New study lifts lid on tragic toll

MEN aged 35 to 44 were the most likely group to take their own lives, the second report to the State Government on suicide in Tasmania has revealed.

And almost four times as many men than women died by suicide.

The report released last week used data from the Tasmanian Suicide Register and provided an in-depth analysis of the 505 deaths reported to, and investigated by, Tasmanian coroners from January 1, 2012, to December 31, 2018.

Mental Health and Wellbeing Minister Jeremy Rockliff said the report would inform the next Tasmanian Suicide Prevention Strategy, to be developed in 2022.

“It is important to recognise that the reasons people take their own life are complex and not always connected to mental illness,” Mr Rockliff said.
“It puts us in a much stronger position to target assistance for people at risk of suicide.
“I am deeply committed to working with all Tasmanians to ensure that everyone who experiences suicidal distress can access compassionate care when they need it. “Suicide prevention is a whole-of-government, whole-of-community issue, and it is up to us all to do what we can to support each other, to reach out to others in times of disruption and distress, and to help build hope for the future.”

Other key findings include:
• Nearly one-quarter of suicides occurred among people living in areas classified as the most disadvantaged, and 15 per cent occurred in those living in the least disadvantaged areas of Tasmania;

• One third were employed and 16 per cent were unemployed at the time of death;

• Two per cent of people who died by suicide had a terminal illness at the time of death;

• Two-thirds had at least one reported physical illness and nearly half experienced acute, chronic, or cancer-related pain prior to death;

• Females had a higher prevalence of physical illness and pain than males;

• The majority of those who died by suicide had experienced at least one interpersonal and/or family stressor, with males and females similarly affected;

• Separation from a partner (actual or perceived) was the most common identified interpersonal/contextual stressor followed by death of a family member and conflict with partner/family; and

• One-fifth were either retired or unable to work at the time of death either due to a mental and/or physical illness.

The Report is available at Tasmanian Suicide Register Report | Mental Health.

If reading this report causes distress, please seek timely support from Lifeline on 13 11 14, Beyond Blue on 1300 224 636, or 000 in an emergency.

Choose joy – but you may have to work on it

WHAT do you picture when I say the word joy?

When I Googled images for joy, I was met with random groups of people jumping in unison, arms high in the air, and a perfect sunset in the background.

As a society we’ve been conditioned to believe that joy is some weird blissed-out state, unicorns, rainbows, skipping kids and sunny days.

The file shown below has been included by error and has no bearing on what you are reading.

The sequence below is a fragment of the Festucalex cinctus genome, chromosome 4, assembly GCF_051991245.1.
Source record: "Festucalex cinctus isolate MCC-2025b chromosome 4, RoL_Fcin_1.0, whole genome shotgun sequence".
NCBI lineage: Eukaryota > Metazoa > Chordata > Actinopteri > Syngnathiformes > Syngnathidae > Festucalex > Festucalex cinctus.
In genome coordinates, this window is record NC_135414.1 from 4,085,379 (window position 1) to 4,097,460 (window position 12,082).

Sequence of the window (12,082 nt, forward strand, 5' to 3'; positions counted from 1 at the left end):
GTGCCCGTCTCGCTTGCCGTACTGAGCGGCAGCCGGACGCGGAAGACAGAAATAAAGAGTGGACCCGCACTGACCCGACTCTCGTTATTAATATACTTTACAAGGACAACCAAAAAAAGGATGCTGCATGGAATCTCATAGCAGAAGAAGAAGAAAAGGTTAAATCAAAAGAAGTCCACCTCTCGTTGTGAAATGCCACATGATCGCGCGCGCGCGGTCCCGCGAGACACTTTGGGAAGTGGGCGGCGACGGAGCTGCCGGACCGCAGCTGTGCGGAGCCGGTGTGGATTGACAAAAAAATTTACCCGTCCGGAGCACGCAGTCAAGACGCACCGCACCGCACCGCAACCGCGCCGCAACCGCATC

So it’s no wonder we are a little lost in this search for joy. Reality is, joy is one of many emotions that we can experience.

While some of the things I mentioned above can evoke feelings of joy, the emotion itself is not all unicorns and rainbows.

Contrary to popular belief, joy can feel uncomfortable. Whenever you are focusing on something that gives your life meaning, and ignites a fire in your belly, you are experiencing joy.

When you pursue these things, it’s joy that pushes you to work harder, try harder, be willing to make mistakes and pick yourself up again after a failure.

So what are some ways you can start to cultivate more joy in your life?

Learn to let go – let go of the past, let go of trying to control the present, let go of unrealistic expectations of yourself and/or others, and let go of fears and grudges and disappointments.

Allow yourself to appreciate the little moments that make life meaningful.

Take the mask off and be yourself – give yourself permission to embrace all your weirdness and quirks.

Learning to accept yourself, warts and all, and being kinder to yourself when things go wrong, will increase your enjoyment of life, resilience and well-being.

Take action – joy is not going to knock on your door one day (unless you have a friend called Joy).

Get out of your head and into the present moment.

Suffering exists in the mind. Rather than spending lots of time thinking about all the things that are going wrong, choose to take action towards things that used to bring a smile to your face, try something new, and do those things that make you feel excited and fulfilled.

Life is messy, challenging and painful.

That is inevitable.

However, the more focus we give to our negative life situations, the more we will be left feeling exhausted, resentful and fearful.

The choice on how to respond to challenges in in your hands.

If you would like to speak with RAW, please call our 24/7 help line on 1300 4357 6283

Leave a Reply